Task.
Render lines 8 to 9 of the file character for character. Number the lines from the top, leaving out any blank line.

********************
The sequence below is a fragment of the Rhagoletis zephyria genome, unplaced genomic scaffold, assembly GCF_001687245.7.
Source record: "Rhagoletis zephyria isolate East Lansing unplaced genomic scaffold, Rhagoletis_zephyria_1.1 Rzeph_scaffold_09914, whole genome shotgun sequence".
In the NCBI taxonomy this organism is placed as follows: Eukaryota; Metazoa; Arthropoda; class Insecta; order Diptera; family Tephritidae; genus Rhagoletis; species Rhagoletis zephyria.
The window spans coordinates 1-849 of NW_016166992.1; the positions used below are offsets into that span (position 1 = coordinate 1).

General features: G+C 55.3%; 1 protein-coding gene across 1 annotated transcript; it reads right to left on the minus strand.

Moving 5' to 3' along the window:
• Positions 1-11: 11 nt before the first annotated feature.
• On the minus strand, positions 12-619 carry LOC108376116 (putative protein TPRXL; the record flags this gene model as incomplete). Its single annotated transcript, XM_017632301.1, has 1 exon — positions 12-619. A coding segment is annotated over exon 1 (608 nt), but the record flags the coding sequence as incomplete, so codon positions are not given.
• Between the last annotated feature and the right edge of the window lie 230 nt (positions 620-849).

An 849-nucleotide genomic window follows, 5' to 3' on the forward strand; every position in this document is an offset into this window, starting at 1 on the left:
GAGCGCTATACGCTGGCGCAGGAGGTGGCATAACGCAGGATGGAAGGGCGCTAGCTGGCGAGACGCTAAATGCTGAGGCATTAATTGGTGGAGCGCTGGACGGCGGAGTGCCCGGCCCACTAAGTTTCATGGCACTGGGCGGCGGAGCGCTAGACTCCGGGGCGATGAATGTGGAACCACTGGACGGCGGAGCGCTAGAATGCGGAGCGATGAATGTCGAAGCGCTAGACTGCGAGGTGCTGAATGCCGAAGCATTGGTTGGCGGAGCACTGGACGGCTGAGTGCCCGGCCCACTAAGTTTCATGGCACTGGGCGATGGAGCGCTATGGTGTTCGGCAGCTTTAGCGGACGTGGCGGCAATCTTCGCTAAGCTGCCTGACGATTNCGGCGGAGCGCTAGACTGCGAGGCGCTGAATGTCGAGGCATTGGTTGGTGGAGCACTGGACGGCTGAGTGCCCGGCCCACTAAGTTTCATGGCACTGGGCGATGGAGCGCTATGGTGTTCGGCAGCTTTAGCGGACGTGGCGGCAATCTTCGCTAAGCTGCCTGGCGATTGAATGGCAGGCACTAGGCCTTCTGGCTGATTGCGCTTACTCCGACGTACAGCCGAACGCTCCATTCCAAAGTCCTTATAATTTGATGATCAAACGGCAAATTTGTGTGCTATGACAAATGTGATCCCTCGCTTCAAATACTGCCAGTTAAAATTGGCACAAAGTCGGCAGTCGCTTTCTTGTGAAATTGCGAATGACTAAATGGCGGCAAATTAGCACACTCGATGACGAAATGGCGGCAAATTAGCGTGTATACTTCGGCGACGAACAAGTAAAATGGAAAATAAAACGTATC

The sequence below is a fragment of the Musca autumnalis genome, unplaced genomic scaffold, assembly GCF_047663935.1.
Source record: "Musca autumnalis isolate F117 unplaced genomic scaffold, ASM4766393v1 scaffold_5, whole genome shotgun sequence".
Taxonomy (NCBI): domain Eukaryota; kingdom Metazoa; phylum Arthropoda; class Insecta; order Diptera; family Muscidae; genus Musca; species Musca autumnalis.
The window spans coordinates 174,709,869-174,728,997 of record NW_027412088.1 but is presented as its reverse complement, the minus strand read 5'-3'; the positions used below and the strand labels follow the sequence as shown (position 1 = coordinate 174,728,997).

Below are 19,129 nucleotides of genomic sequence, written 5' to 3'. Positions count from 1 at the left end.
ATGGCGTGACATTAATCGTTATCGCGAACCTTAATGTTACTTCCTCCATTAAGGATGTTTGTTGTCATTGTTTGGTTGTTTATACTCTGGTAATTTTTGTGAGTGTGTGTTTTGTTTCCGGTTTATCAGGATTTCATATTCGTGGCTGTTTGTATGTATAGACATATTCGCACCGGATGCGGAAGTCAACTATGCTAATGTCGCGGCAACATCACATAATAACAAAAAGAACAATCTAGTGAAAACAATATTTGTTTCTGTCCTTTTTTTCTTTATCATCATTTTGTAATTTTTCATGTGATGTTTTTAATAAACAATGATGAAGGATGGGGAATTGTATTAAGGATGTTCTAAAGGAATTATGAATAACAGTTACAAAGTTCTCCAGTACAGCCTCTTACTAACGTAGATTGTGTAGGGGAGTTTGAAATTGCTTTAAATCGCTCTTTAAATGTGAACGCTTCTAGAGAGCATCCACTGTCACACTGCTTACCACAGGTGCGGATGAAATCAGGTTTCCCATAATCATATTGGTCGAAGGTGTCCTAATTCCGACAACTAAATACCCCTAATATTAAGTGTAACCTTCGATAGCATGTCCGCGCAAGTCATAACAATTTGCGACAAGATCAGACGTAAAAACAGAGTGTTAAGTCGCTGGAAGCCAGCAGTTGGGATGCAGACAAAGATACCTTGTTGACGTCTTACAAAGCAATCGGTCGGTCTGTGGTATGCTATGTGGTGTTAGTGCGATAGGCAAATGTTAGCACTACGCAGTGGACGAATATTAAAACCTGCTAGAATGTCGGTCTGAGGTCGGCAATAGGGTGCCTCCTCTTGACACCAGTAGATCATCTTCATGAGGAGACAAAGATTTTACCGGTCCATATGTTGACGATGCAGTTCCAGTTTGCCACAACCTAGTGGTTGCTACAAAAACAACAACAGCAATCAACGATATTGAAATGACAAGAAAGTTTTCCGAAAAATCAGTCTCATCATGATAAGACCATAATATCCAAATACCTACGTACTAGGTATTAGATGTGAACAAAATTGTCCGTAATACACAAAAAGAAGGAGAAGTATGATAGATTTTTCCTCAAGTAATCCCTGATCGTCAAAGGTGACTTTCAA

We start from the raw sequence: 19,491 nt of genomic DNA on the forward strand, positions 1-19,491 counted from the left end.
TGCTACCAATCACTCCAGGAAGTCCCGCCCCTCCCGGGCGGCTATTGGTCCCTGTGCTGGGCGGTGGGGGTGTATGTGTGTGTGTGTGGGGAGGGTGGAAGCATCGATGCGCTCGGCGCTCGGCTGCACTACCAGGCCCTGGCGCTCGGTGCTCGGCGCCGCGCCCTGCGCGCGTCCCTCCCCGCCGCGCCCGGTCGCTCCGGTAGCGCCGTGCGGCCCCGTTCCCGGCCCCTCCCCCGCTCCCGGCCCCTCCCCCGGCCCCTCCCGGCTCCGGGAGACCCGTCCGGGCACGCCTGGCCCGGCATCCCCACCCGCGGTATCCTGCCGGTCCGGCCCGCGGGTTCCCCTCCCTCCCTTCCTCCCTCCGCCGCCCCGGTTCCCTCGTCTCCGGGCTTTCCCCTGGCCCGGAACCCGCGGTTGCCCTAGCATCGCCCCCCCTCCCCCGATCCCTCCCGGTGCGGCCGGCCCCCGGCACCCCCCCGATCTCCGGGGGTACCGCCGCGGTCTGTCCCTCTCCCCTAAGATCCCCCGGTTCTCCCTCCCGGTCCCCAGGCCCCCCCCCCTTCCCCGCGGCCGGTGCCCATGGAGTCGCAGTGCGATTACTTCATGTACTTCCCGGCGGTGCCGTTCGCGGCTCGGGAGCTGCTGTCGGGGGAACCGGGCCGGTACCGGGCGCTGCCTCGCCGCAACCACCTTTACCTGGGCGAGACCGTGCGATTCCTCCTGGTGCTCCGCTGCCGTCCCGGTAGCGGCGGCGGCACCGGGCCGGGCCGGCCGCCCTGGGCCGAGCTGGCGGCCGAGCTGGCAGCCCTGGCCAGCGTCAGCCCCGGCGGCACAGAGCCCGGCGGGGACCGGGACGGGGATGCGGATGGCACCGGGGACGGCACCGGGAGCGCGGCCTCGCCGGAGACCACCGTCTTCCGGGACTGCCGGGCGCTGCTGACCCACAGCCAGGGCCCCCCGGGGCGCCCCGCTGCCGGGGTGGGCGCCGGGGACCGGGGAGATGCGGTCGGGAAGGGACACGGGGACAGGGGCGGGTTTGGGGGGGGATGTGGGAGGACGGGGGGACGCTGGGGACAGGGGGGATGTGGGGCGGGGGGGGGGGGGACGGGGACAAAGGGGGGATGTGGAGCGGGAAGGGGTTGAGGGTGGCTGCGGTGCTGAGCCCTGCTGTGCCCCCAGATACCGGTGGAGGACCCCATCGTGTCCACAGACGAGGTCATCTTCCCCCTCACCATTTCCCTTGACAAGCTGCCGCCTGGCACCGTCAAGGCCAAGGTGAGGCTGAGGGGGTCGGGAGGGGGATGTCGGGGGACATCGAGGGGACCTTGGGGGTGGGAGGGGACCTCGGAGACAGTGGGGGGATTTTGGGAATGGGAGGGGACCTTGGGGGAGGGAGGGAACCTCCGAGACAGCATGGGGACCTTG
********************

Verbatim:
• On the minus strand, positions 12-619 carry LOC108376116 (putative protein TPRXL; the record flags this gene model as incomplete). Its single annotated transcript, XM_017632301.1, has 1 exon — positions 12-619. A coding segment is annotated over exon 1 (608 nt), but the record flags the coding sequence as incomplete, so codon positions are not given.
• Between the last annotated feature and the right edge of the window lie 230 nt (positions 620-849).